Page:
“Alexandra, as I pen this I know not what will befall me come tomorrow. If all is good, if these adventurers will see reason, you shall not ever need to read these words. But if the worst happens, I wish simply for you to know that I love you, and that I passed in service to our people, and to Rell, as I have always hoped would be the case.
If Belarius truly exists, I pray that he will be watching tomorrow, that I may soon see you once again.”Sealed missive delivered to Lady Alexandra Holt after the Battle of Clearmont
Alexandra stood and turned, spurred into action by the sound of plate mail echoing from further down the hall, heralding the arrival of the Baron. She curtsied as the woman came into view.
“Alexandra,” the Baron said with a smile – partly one of kindness, partly one of sympathy. Alexandra wasn’t sure if she appreciated it. “My apologies it has taken this long to meet with you. Alas, there has been much to command my attention.”
“That’s alright,” said Alexandra, quietly.
“Your husband was a good man. There were none finer in this court and I shall miss him dearly. I…if there is ever anything you need, I’ll see it provided.”
Alexandra nodded. “What’s to happen to…”
The Baron waved a hand slightly. “That’s…you don’t have to worry about it. How are you managing?” She gestured to Alexandra’s seat and eased herself into the empty chair opposite.
Alexandra sighed and sat back down. “It’s difficult. I miss him. We all do. I…” She trailed off, a catch in her throat. “I see him in my dreams. He’s just as real as he ever was, it’s as if it never happened. I wake every morning and there’s a brief moment where I forget, then…then it all comes back.” The widow was silent for a moment, before she spoke again. “What are you doing about…them?” She looked up with a hard face to meet the Baron’s gaze.
“Alexandra, there is not much I can…” the Baron began.
“What do you mean?! It’s clear as day! They—” Another catch, and Alexandra was fighting back tears.
The Baron extended one gauntleted hand and clasped Alexandra’s in it.
“They cut him down!“
The two women let the moment hang in the air as Alexandra began to sob, before the Baron continued.
“The Scalelord has his own version of events. He does not condone the actions but states that the Captain was acting in self defence. That our soldiers were protecting known Scalar fugitives. He claims he has given disciplinary action.”
Alexandra’s face contorted in anger. “Disciplinary act—”
The Baron nodded, squeezing the woman’s hand. “I know.”
“Well…well you’re still going to do something though, aren’t you?! It’s a lie! Of course he would say that!”
“I know. Alexandra, we need to wait—”
“We need to wait?! Amelia, I am not going to wait, this is my husband!”
“I know. But right now there is too much at stake. We simply don’t have the forces to safely divert anyone without leaving ourselves open to attack—”
“This is my husband!” There was a scraping sound as Alexandra pushed her seat out, leaping to her feet.
Amelia Rell remained seated. “I know.”
“He was under your orders!”
The Baron clenched her jaw. “I know.”
Alexandra balled her fists at her side, trembling with anger, staring at the Baron’s unresponsive face. “So…so do something!”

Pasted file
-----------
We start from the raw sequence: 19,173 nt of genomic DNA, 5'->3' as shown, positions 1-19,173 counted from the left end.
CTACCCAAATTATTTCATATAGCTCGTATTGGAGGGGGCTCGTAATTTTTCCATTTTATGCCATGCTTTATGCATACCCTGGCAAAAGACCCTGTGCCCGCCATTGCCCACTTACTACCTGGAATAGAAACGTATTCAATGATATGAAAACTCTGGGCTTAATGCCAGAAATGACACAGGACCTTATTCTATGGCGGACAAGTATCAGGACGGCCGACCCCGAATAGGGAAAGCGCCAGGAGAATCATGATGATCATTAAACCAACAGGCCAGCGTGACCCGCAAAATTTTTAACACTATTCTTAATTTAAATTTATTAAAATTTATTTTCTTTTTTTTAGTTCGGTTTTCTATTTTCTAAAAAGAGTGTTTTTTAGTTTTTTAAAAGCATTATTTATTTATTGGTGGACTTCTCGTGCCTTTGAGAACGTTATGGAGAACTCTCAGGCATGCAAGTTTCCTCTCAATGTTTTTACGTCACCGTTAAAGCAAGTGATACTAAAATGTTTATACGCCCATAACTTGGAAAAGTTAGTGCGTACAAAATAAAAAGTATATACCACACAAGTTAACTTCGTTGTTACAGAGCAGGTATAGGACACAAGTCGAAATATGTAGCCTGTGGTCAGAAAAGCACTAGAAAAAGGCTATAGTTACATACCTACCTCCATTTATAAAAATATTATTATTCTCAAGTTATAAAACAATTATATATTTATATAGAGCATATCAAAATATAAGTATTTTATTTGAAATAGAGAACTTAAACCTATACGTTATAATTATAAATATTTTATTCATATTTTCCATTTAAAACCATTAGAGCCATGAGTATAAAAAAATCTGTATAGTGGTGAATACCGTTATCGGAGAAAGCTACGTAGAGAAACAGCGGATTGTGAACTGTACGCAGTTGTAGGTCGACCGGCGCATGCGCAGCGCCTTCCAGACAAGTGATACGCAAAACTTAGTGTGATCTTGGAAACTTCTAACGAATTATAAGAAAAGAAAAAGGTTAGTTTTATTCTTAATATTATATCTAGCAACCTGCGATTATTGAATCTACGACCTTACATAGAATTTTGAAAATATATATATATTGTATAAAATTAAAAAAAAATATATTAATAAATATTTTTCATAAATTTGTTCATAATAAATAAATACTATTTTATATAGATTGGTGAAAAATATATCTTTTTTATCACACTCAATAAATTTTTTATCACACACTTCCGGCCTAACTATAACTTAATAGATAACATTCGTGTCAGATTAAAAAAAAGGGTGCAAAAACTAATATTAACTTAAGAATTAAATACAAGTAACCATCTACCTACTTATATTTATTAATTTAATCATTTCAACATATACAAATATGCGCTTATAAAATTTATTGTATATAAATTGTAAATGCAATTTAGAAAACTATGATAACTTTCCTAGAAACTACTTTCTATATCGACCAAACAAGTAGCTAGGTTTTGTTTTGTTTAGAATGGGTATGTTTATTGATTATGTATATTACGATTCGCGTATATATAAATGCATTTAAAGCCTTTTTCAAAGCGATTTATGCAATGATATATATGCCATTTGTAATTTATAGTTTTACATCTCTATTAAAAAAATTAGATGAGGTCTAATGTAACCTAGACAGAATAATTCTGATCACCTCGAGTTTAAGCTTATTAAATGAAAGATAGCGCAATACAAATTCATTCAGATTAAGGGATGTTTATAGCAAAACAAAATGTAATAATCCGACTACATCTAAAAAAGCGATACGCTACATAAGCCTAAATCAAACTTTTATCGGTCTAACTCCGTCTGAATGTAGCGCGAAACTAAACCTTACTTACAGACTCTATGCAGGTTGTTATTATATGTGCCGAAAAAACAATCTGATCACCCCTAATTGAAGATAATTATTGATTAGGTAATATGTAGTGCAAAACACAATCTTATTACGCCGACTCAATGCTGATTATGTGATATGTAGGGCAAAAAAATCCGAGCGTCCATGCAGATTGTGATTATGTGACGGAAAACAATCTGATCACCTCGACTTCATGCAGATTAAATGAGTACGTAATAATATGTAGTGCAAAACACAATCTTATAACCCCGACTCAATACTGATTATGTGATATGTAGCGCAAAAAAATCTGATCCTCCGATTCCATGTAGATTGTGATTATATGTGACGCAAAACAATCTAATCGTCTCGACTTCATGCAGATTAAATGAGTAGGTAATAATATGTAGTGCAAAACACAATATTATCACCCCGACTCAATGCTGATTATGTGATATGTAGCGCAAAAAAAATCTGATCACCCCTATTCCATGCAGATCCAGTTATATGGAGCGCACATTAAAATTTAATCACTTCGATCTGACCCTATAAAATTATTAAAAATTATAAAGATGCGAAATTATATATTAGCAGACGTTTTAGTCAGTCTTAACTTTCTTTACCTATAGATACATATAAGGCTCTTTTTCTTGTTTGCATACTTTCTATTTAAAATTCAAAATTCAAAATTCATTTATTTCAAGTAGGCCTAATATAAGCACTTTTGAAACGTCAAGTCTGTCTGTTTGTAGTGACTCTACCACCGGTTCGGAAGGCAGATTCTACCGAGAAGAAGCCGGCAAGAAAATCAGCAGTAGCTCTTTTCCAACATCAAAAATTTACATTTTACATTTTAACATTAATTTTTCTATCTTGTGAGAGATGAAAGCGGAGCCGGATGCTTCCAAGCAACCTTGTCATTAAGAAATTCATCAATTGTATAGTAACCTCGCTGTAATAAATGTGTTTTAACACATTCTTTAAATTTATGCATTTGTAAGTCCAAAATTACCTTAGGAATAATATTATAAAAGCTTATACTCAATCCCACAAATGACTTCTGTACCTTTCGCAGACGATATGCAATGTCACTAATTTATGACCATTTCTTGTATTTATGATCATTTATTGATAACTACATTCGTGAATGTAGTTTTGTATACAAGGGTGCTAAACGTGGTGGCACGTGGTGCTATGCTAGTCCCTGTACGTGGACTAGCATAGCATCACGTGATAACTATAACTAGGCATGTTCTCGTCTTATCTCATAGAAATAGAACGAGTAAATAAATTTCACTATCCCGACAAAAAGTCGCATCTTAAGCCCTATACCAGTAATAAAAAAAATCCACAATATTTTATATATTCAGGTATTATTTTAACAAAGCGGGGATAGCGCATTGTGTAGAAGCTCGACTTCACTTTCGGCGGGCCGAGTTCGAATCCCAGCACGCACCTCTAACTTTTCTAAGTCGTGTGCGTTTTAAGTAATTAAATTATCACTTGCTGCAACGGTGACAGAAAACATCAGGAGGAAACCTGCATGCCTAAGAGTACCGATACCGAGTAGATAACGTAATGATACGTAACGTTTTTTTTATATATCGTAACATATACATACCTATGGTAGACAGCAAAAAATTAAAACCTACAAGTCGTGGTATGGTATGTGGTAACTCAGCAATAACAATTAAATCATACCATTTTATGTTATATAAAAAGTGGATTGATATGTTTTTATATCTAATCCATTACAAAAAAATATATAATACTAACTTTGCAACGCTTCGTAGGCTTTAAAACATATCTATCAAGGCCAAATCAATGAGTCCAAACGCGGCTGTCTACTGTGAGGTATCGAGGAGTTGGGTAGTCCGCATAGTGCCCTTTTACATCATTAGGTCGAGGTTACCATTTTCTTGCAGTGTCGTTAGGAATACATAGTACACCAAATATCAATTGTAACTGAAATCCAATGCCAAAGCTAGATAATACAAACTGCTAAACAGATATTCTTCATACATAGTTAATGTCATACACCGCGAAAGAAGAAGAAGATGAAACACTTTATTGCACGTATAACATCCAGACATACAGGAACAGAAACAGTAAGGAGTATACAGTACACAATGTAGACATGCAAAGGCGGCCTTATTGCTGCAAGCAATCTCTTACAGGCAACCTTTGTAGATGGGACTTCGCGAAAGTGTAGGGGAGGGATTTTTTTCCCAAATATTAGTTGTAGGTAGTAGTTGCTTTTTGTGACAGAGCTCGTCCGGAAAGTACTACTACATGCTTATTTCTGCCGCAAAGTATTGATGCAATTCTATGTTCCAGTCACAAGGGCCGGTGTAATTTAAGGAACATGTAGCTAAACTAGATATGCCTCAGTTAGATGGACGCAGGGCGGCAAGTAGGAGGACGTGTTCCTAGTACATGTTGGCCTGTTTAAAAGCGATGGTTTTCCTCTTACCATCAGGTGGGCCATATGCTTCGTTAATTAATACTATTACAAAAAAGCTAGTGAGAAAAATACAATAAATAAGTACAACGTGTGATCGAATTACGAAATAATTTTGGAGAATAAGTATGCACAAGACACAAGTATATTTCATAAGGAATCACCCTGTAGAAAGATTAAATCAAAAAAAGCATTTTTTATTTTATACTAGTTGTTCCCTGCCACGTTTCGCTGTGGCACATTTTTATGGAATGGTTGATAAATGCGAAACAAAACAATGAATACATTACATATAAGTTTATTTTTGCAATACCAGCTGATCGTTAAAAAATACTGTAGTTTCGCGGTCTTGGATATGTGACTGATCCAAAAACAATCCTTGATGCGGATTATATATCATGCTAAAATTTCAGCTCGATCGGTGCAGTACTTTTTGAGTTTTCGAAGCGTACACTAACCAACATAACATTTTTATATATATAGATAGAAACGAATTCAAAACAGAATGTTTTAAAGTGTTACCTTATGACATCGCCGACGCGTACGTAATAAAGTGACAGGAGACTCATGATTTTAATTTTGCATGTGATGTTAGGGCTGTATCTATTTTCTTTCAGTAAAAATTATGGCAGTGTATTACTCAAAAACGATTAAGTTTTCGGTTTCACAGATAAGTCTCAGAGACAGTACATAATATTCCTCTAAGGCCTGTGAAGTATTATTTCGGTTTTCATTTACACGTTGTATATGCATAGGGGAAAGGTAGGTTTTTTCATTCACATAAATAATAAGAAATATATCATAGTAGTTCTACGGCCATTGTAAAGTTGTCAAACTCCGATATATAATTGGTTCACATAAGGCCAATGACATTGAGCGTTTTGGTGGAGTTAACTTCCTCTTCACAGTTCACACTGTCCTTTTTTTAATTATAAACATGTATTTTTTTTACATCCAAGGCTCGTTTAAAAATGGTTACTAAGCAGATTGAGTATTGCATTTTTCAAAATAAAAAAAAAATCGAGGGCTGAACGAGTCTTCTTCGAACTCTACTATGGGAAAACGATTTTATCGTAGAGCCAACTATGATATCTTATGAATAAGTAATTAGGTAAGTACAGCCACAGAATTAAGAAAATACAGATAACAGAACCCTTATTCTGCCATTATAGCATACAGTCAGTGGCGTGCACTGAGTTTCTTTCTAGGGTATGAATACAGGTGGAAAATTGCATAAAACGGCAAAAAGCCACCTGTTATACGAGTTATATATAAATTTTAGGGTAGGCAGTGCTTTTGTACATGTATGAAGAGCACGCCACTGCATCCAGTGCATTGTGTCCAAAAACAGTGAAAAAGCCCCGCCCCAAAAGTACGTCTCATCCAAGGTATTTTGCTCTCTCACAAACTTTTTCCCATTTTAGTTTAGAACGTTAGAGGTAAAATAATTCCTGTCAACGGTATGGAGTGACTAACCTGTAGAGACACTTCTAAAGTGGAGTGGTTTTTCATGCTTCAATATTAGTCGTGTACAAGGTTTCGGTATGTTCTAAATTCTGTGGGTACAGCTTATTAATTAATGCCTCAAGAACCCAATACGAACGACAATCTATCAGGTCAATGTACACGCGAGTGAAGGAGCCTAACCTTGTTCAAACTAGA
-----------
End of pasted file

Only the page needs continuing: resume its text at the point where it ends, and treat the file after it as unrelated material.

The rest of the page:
“Alexandra, sit down.”
“No! No! You don’t understand! You don’t know what it’s like! You don’t…” She stood for a moment, hot tears streaming down her face before she slumped back into the seat, sobbing into her hands.
The Baron waited a beat before speaking. “I do know what it’s like.”
Alexandra looked up at the woman, her eyes red.
“I lost someone once, who I loved. Someone I thought I would spend the rest of my life with. A soldier, like Ambrose was.”
Alexandra was listening intently.
“Her name was Lily,” said the Baron, sighing. “There was no one who made me happier. I don’t believe a more beautiful smile than hers could exist. My father didn’t approve, he said it was my duty to bear children, continue the Rellic line. I didn’t care. I married her, under an elm tree in spring, the night before the Battle of Brest.”
Alexandra wiped her eyes.
“She died in that battle.”
The Baron’s expression changed, fond reminiscence giving way to a deep sadness.
“I watched it happen. She saved my life. I understand…how it feels to lose someone like that. I understand the pain. I have the same dreams. I wake up the same in the morning, I forget what happened, then I remember and it all washes over me again. Not every morning. But enough mornings. It won’t feel this way for you now, but it gets easier. It still hurts just as much. But you don’t hurt as often. You learn to live with it. You learn to carry them with you.”
Amelia removed one of her gauntlets, holding it up, suspended between both hands as she regarded it. “These were Lily’s. I wear them to keep her with me. Sometimes, when I put them on, it feels a little like I get to hold her hand again.”
She placed the gauntlet back down, reached out and grasped Alexandra’s hand in hers. Alexandra had never seen the woman’s bare hand before. The skin was soft, the fingers elegant.
“I know you’re angry, I know you’re in pain. I understand. And I’m not going to let this go unpunished, believe me. But there’s a time to act and there’s a time to wait. Right now, we need to wait, or a lot more people might die. But I swear, there’ll be a time to act and when there is, I won’t give any quarter. I’ll see every one of them brought to justice for what they did. We just have to wait. Ambrose would have recognized that, I’m asking you to as well.”
Alexandra met the Baron’s gaze. “You’ll promise me this?”